Blockchain in Insurance, Billing, and Payments
Inefficiencies exist in the insurance verification process. That, combined with people’s fear of sharing information create a constraint that results in delays, frustration, and poor patient service. Blockchain provides the privacy, control, and structure to make the verification process simple. In the future, using DLT, once data on a patient is verified it’s transmitted to all providers via the secure blockchain removing the need to repeat the process at each and every provider a patient goes to and possibly future providers as well.
Improving accuracy and accessibility of health care credentials will be required to move healthcare forward in most healthcare verticals. Using blockchain it is possible to better manage provider credentials and other types of employee verification methods, enabling business owners to seamlessly and promptly navigate the process of verification and hiring in their offices.
Providers often seek employment at multiple institutions and institutions with different locations and often need to complete the process numerous times, especially if they change jobs. Delays in credentialing can cost healthcare organizations hundreds of thousands of dollars in lost revenue. The reason why hospitals and other medical organizations require repeated credentialing verification is there is not a totally trusted and reliable place where this data exists, can be verified and extracted from. With credentialing information on a distributed ledger, healthcare organizations are assured the data required is up to date, precise, secure and valid. Currently, the technologies we use to credential our doctors are phone calls, faxes, snail mail and email. The distributed ledger connects entities and eases data exchange.
Claims Processing and Denials
Not only do delays in payment cause us cash flow problems, but our money in someone else’s hands decreases in value the longer they have control of it. Claims processing is time consuming, frustrating and requires a significant amount of resources for healthcare practices. We spend payroll dollars on staff time invoicing, waiting for payments to clear and dealing with claim rejection which decreases our bottom line. Why is it that we can transfer money anywhere in the world in milliseconds, yet our insurance claims can take more than a month to be paid on?
Claim denials at US hospitals cost hundreds of billions of dollars each year. Add that to the cost of denials in all other health care settings and you have an astronomical expense. The administrative expenses make up the bulk of these expenses as is the actual payment process which includes secure transactions.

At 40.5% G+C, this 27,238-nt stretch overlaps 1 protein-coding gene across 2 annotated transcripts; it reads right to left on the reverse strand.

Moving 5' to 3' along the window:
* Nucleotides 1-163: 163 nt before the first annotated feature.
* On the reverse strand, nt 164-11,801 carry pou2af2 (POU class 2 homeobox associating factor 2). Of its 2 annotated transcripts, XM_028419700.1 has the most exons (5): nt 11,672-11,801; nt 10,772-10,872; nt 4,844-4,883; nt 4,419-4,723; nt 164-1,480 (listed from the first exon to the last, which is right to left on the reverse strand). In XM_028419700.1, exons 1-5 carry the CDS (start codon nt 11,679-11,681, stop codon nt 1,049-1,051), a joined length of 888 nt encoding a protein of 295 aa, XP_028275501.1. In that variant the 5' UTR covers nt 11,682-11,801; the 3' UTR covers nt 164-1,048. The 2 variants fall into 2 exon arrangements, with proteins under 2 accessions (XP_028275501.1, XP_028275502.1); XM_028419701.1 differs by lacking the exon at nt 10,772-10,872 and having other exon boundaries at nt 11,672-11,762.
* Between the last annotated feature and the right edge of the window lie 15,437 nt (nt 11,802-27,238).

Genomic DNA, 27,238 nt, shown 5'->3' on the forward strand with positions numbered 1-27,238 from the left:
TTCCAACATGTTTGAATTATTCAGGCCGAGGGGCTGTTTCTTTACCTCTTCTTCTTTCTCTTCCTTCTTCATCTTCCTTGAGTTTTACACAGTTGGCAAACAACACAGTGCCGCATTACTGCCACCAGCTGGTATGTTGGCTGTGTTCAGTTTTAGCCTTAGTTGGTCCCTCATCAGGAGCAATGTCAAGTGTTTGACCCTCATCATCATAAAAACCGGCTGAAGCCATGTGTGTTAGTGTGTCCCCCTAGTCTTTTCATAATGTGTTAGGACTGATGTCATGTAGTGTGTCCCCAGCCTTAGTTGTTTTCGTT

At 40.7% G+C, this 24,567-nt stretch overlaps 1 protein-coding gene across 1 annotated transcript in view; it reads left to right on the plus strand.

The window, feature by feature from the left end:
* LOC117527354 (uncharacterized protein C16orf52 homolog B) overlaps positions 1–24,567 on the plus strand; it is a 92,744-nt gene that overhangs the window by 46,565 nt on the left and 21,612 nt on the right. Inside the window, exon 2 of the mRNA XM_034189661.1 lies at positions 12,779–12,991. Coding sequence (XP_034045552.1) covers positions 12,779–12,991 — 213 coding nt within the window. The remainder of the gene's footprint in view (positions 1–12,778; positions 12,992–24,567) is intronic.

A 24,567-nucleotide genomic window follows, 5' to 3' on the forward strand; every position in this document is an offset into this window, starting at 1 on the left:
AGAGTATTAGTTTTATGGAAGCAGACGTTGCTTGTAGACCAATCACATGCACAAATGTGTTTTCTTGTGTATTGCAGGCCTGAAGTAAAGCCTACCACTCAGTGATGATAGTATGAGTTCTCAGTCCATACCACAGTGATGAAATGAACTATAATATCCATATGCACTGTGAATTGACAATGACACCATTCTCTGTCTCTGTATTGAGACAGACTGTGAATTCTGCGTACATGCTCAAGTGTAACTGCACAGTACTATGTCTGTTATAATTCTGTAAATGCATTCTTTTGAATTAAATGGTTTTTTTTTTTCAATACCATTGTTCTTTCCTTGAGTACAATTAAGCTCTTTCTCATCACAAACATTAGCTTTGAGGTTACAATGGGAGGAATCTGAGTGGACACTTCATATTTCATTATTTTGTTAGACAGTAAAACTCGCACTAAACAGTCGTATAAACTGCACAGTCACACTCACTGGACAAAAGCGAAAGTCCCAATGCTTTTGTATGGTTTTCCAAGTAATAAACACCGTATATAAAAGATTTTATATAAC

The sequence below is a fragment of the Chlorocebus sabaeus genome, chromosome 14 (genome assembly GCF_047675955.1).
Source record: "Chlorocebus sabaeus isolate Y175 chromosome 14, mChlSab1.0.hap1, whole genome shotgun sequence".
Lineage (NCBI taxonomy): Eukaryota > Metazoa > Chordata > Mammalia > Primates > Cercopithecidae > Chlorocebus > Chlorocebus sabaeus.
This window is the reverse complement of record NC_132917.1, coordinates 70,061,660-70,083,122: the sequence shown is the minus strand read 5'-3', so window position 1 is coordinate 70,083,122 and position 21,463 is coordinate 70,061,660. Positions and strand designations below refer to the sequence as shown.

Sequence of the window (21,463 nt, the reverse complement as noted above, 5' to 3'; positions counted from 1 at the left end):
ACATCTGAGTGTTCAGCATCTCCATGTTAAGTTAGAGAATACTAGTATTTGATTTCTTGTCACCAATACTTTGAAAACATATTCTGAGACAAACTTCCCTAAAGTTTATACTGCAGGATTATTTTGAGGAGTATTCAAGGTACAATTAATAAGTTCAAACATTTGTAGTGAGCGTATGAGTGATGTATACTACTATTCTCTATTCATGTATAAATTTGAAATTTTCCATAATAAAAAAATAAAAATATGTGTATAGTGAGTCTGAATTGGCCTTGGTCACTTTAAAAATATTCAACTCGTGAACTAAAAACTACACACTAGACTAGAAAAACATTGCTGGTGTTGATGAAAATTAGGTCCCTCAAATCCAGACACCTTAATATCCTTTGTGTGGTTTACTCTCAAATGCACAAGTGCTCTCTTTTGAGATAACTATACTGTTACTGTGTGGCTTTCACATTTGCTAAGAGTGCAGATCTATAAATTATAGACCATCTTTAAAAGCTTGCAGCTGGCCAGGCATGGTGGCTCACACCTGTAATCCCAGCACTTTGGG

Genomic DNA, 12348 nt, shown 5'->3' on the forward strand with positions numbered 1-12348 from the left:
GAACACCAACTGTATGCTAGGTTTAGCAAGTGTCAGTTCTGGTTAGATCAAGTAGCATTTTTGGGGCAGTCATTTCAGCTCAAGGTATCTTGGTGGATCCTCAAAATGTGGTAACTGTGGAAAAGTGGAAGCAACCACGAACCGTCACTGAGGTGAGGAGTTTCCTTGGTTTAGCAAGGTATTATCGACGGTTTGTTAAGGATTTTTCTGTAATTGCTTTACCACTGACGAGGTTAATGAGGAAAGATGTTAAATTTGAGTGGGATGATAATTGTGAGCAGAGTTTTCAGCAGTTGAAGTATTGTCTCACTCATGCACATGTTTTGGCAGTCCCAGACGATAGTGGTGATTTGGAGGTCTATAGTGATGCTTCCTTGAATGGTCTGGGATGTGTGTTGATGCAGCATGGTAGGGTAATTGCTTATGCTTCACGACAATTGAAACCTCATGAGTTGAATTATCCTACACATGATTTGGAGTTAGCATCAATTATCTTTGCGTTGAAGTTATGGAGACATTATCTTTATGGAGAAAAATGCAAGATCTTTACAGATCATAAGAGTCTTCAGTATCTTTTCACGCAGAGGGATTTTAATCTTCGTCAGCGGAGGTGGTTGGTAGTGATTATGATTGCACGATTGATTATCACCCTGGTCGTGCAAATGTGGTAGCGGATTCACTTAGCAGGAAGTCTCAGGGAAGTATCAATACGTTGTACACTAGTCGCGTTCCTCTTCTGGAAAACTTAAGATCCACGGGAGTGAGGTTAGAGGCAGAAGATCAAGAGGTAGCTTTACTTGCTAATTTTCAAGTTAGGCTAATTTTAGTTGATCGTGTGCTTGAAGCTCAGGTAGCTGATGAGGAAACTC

Blockchain promises to dramatically simplify this process. Conceptually, a healthcare smart-contract application powered by blockchain technology could help payers reduce the time needed for claims processing and payment from seven to 14 days to as little as seven to 14 minutes. The smart contract would contain the payer-provider contract terms and, as soon as the claim is submitted, the claim is processed in real-time and payment is then transmitted to the provider.
Fraudulent claims cost our healthcare system tens of billions of dollars per year. Since the blockchain provides a permanent record of transactions, it is a perfect tool to help reduce the amount of fraud that occurs on both sides of the insurance aisle.
Blockchain in Pharma and Clinical Trials
Billions of terabytes of healthcare data exist in separate EMR’s across the world. Think of the limitless possibilities of what researchers and scientists could glean from that data if it was conjoined, synched and secured.
DLT has the potential to effortlessly feed healthcare data into important healthcare applications where it can be analyzed. Data for clinical outcomes, lab results, and medication regimens are just a few examples. Blockchain enables the use of the data from hundreds of thousands of patient records to drive clinical trials, enhancing the science behind our care for the benefit of all.
Clinical Trial Recruitment
In some cases, up to 30% of the length of a clinical trial is dedicated to finding and enrolling suitable subjects. Using artificial intelligence tied to blockchain holding patient data those subjects becomes much easier to identify. The blocks with the data can be layered with standardized digital permissions and paperwork that would only need to be submitted once. This provides limitless data for pharma companies and dramatically eases challenges related to subject recruitment.
DLT has applications across healthcare that offer to alleviate some of the major burdens and costs of our current system while improving privacy and security simultaneously. Look for DLT to have a significant impact on our healthcare systems in the coming years.